Radon

Radon is a natural, tasteless, odorless, colorless, radioactive gas produced from the decay of uranium found in nearly all soils. Radon comes from the natural radioactive decay of radium and uranium found in the soil beneath the house. The amount of radon in the soil depends on soil chemistry, which varies from one house to the next. Radon levels in the soil range from a few hundred to several thousands of pCi/L.
Radon can get into homes or buildings through small cracks or holes and build up to higher levels. Over time, breathing in high radon levels can cause lung cancer.
Radon News
 January is Radon Action Month!

Why is radon a concern?
Radon is the leading cause of lung cancer among nonsmokers. Radon gas moves from the ground under and around your home and can enter your home through cracks and other holes in the foundation. Nearly one out of every 15 homes in the U.S. is estimated to have elevated radon levels. The amount of radon that escapes from the soil to enter the house depends on the weather, soil porosity, soil moisture, and the suction within the house. Nationally, radon contributes to about 21,000 deaths per year from lung cancer. The risk of developing lung cancer increases as the concentration and length of exposure to radon increases.
Who is at risk?
In Tennessee we have high levels of radon in our soils. Everyone exposed to radon over generally a long period of time is at risk for lung cancer. Many scientists believe children may run an even greater risk from radon exposure than adults, and smokers are definitely at greater risk than nonsmokers.
How can the risk be reduced?
You can reduce radon levels in homes by preventing radon entry, increasing ventilation, and removing radon along with its decay products from the air. When radon testing indicates elevated levels, a trained Tennessee-certified radon mitigation technician is the best choice to correct the problem. Preventing radon entry is the preferred approach. One of the most effective techniques is ventilation of the soil under the home so radon is sucked away before it can enter. This method is called active soil depressurization (ASD). A system to accomplish this can be installed in an existing home, or more economically installed during the construction of a new home. It is the most common and usually the most reliable radon-reduction method. Suction can be applied to sumps, drain tiles, block walls, and under membranes in crawl spaces. A fan draws the radon through sealed plastic pipes, releasing it to the outdoor air above the roofline.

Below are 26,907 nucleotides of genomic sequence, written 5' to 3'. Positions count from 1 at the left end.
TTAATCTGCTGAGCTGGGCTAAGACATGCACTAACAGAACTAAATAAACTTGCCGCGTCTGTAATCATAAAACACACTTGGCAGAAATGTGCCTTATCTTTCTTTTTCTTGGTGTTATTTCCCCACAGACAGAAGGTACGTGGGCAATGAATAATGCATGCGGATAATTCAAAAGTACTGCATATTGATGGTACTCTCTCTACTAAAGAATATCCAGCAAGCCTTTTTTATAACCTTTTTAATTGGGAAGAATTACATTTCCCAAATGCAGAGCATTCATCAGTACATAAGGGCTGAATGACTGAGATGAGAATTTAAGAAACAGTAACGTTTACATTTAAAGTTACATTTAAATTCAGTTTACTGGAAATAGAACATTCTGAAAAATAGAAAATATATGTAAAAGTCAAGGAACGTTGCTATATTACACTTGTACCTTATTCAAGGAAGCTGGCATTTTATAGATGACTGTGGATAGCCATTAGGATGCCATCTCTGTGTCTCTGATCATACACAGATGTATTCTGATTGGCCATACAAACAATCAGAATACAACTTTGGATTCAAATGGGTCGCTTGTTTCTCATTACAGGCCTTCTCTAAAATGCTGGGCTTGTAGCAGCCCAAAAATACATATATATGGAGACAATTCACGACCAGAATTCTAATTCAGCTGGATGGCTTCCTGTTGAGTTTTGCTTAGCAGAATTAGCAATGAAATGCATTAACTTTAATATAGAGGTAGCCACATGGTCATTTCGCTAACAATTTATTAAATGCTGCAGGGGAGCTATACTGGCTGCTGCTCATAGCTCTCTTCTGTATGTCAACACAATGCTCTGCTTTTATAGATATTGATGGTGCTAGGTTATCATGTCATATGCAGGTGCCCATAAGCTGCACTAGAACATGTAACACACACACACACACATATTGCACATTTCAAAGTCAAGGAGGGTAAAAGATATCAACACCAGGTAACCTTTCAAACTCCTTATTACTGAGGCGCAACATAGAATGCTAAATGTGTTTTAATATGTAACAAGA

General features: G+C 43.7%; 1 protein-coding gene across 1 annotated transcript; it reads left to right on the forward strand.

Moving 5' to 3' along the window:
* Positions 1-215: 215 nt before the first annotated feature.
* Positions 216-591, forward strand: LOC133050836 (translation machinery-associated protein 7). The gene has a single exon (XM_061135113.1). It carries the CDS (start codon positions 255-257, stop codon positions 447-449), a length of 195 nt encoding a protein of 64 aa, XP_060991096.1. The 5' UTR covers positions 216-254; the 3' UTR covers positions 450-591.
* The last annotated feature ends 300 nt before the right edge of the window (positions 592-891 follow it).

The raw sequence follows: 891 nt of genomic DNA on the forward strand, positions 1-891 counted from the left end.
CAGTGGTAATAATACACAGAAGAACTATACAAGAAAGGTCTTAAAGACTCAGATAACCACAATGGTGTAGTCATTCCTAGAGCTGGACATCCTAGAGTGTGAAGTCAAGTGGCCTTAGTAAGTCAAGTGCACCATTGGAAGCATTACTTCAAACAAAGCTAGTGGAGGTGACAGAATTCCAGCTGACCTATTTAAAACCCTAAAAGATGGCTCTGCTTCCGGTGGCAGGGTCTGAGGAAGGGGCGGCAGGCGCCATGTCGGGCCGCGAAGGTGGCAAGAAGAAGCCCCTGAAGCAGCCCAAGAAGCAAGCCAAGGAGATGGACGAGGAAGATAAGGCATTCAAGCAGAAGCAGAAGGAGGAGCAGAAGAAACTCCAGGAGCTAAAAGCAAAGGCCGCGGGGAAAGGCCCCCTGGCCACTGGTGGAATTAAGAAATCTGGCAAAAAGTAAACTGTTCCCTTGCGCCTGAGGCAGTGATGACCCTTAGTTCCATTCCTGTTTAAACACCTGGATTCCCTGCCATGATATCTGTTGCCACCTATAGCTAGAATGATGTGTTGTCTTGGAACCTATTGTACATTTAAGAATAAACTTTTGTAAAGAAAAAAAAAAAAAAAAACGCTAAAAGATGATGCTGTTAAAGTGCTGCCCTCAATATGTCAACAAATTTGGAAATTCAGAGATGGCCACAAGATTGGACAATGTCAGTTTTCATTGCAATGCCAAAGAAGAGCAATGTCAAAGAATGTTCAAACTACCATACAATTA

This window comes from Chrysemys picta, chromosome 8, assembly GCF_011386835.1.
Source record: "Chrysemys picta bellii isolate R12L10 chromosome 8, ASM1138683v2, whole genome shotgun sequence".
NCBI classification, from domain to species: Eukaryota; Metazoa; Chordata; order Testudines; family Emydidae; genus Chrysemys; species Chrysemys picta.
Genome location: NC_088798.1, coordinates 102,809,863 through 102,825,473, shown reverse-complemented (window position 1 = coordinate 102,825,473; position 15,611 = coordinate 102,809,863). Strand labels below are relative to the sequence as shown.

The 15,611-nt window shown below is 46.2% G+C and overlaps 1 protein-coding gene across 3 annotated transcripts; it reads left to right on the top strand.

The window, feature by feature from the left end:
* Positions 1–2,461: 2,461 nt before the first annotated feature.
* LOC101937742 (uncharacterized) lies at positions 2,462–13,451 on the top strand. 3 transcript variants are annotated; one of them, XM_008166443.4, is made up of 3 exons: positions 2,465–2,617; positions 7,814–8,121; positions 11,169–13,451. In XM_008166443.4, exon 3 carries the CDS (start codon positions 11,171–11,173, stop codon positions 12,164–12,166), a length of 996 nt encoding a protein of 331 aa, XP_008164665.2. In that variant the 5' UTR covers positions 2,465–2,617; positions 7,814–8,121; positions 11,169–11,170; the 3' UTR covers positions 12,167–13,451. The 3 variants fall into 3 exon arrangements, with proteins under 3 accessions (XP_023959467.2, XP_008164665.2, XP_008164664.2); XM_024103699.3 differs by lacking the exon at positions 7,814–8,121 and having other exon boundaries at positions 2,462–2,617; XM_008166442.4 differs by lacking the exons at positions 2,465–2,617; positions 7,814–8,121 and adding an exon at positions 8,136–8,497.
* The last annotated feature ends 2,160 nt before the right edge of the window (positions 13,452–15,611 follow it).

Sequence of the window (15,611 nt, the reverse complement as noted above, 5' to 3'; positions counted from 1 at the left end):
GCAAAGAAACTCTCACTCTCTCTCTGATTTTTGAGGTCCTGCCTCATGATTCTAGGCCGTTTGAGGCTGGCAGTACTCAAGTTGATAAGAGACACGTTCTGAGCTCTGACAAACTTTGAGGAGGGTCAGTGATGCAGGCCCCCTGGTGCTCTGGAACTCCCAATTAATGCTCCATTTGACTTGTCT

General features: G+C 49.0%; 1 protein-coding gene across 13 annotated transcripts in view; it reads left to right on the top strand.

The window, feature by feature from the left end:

How to test your home for radon?
All homeowners should measure radon levels in their homes. A do-it-yourself radon test is economical, easy to use, reliable, and readily available. Tennesseans can request a free home test from the Tennessee Department of Environment and Conservation (TDEC).

Your testing process should begin with a short-term test of two to seven days. If your result is over 4 pCi/L follow up with either a second short-term test or a long-term test. Long-term tests give a better understanding of average radon levels. Short-term tests get results quickly. If either the average result of the two short-term tests or the result of a long-term test is over 4 pCi/L, you should consider taking steps to reduce radon levels.

Any radon testing kit you receive will come with instructions on use, specifically the period of time the device should be exposed. The most popular, commercially available detectors are short-term charcoal canister or pouches, and the long-term alpha track detector. Follow the instructions on the test and test in the lowest livable level of the home.

After exposure, canisters and detectors should be sealed and immediately returned to the laboratory for analysis to determine the radon level to which the device was exposed. Results should be provided to you within 30 days. You can be confident in the test results if you follow instructions carefully and immediately return the test kit to the laboratory.